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Wireless broadband providers optimism is at a record high, Cambium survey finds

Even before the Biden administration’s massive infrastructure package passed, wireless broadband service providers have been feeling good. Really good. Better than they have in the last few years, according to a new survey from Cambium Networks.

More than four out of five wireless broadband providers surveyed reported that they either more or equally optimistic about the future. That compares to 71% in 2020 and 61% in 2019.

Cambium’s fifth annual survey was conducted in July and August of this year and surveyed providers in 23 countries around the world.

“The details of the survey show that wireless broadband service providers are fundamentally confident” in their ability to attract and keep customers, provide reliable service at reasonable prices, adopt new technology and make the most of new spectrum including 60 GHz, 6 GHz and CBRS, Cambium concluded.

“Wireless service providers remain resilient, with an unwavering ability to rapidly adapt to changes in demand and technology and strong commitment to satisfy their customers by providing reliable service at competitive prices,” said Scott Imhoff, senior vice president of product management at Cambium Networks. “By capitalizing on new opportunities in suburban and rural areas, while still serving their satisfied base in rural areas, they continue to drive the industry forward and create stronger, more connected communities.”

While WISPs often serve rural areas and 44% of those surveyed reported doing so, the 2021 survey showed a slight increase in providers reporting that they were serving urban locations. Nearly 25% of surveyed providers said they served an even mix of urban, suburban and rural areas.

In terms of specific services offered, 22% of providers said they had added residential Wi-Fi, 14% added outdoor hotspots, and 3% had begun offering mobile services. The survey also found declines in some services that boomed during 2020, such as managed Wi-Fi, voice service, IT support and video surveillance.

What were the major challenges that wireless broadband providers identified? Funding and financing was ranked highest, followed by spectrum availability.

“As we look ahead to 2022 and 6 GHz frequency bands become available, there will be a rapid and efficient use of RF spectrum,” continued Imhoff. “We expect these service providers to seize this opportunity for growth by offering more turnkey services to enterprise, industrial and municipal markets while extending services for home office applications.”

In related news, there have been some notable recent expansions of coverage or speed for wireless broadband providers. Resound Wireless of Colorado said this week that it was able to achieve gigabit-level speeds in unlicensed 5 GHz spectrum with fixed wireless equipment from Tarana Wireless. The company said that it saw connection speeds up to 1 Gbps in the downlink and 500 Mbps in the uplink at distance of more than five miles in near-line-of-sight conditions. Resound plans to use the Tarana G1 platform for network expansion over the next five years from its headquarters in Pampa, Texas, to cover areas throughout Texas, New Mexico, Arizona, Arkansas, Colorado, Kansas, and Oklahoma.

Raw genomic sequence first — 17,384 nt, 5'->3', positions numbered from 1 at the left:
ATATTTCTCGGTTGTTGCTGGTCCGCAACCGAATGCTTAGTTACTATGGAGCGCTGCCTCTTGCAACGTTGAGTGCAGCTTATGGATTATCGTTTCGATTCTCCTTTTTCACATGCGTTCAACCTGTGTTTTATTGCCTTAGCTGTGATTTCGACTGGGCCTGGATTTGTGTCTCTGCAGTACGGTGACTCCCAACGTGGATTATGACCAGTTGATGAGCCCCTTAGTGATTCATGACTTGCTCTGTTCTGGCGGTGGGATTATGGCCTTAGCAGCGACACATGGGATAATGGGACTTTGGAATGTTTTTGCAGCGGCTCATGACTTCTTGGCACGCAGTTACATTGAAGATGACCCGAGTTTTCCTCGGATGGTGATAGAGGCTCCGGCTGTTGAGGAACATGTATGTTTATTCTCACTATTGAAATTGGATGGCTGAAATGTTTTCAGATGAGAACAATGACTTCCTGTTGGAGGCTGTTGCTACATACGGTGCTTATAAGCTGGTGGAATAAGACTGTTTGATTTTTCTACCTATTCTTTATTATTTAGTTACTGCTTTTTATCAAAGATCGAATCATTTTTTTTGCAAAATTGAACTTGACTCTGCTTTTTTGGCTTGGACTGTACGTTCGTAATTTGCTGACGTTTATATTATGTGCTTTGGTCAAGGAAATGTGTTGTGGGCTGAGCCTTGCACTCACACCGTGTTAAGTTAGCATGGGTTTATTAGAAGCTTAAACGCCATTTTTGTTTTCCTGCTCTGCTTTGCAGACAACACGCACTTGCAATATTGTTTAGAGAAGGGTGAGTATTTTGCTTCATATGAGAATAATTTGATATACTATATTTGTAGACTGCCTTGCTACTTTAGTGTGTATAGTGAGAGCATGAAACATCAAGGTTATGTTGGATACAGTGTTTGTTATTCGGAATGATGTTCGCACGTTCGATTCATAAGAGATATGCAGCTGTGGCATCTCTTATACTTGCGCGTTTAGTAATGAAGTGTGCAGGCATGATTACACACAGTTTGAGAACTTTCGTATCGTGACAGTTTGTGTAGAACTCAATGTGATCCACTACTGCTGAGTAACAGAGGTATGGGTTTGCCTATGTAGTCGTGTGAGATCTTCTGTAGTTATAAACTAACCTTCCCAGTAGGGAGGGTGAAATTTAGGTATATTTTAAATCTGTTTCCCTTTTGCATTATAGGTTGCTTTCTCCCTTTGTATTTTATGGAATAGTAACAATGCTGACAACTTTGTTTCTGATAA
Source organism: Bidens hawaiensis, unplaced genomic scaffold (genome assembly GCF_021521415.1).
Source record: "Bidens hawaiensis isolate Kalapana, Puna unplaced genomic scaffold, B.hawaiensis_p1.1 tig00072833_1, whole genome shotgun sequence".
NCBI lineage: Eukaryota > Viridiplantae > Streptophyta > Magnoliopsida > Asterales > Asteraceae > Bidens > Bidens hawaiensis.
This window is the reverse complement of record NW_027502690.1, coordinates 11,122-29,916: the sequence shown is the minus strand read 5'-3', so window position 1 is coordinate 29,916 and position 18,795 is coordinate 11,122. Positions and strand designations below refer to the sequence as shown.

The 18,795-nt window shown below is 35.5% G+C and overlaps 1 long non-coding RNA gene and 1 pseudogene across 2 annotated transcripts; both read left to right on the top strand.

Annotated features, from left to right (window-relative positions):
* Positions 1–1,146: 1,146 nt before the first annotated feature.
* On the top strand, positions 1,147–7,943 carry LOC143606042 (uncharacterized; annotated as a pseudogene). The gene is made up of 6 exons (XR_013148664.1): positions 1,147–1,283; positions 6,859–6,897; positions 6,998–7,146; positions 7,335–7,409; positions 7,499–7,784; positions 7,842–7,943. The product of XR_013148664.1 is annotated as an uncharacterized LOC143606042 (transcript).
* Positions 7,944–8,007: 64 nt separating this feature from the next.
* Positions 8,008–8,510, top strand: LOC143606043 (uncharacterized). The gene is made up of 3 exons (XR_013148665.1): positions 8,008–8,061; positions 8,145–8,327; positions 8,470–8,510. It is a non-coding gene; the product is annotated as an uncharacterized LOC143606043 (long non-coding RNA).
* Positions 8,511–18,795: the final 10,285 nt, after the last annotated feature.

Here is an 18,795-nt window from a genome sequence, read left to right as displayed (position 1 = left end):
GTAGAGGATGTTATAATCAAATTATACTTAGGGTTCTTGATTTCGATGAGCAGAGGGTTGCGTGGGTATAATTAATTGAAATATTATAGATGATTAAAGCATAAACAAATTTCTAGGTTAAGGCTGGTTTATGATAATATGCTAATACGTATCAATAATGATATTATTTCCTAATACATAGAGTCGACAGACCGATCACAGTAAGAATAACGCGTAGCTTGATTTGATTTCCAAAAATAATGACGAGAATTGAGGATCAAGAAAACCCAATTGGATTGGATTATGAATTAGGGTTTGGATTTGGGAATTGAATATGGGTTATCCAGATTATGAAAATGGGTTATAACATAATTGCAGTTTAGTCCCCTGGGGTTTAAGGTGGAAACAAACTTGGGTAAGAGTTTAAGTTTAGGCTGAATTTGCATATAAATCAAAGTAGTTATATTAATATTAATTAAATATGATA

Tyson Curtis, CEO of Resound, said, “We’ve worked hard with Tarana to perfect the G1 platform to produce gigabit-tier speeds and continue to achieve those great results at further and further distances. The results have been impressive and will allow Resound to expedite deployments requiring gigabit-tier speeds. In the future we expect to deploy Tarana in areas we would have served with fiber.”

In addition, Cambium customer Jade Communications of Colorado has begun offering service in Manassa, CO using 60 GHz mmWave equipment from Cambium that implements tech from Meta’s Terragraph, promising service speeds of at least 500 Mbps and up to 2 Gbps. One subscriber documented a speed test of nearly symmetric speeds: 1,664.27 Mbps in the downlink and an upload speed of 1,653.94 Mbps.

Jordan Whe, marketing director of Jade Communications, said that the company used to offer 50 and 100 Mbps service, and now it has been boosted to include gigabit service. Jade has about 4,500 subscribers and currently has more than 65 of the Cambium cnWave units installed and a coverage area of about 12 city blocks receiving symmetrical services.

ABOUT AUTHOR

Kelly Hill
Kelly reports on network test and measurement, as well as the use of big data and analytics. She first covered the wireless industry for RCR Wireless News in 2005, focusing on carriers and mobile virtual network operators, then took a few years’ hiatus and returned to RCR Wireless News to write about heterogeneous networks and network infrastructure. Kelly is an Ohio native with a masters degree in journalism from the University of California, Berkeley, where she focused on science writing and multimedia. She has written for the San Francisco Chronicle, The Oregonian and The Canton Repository. Follow her on Twitter: @khillrcr

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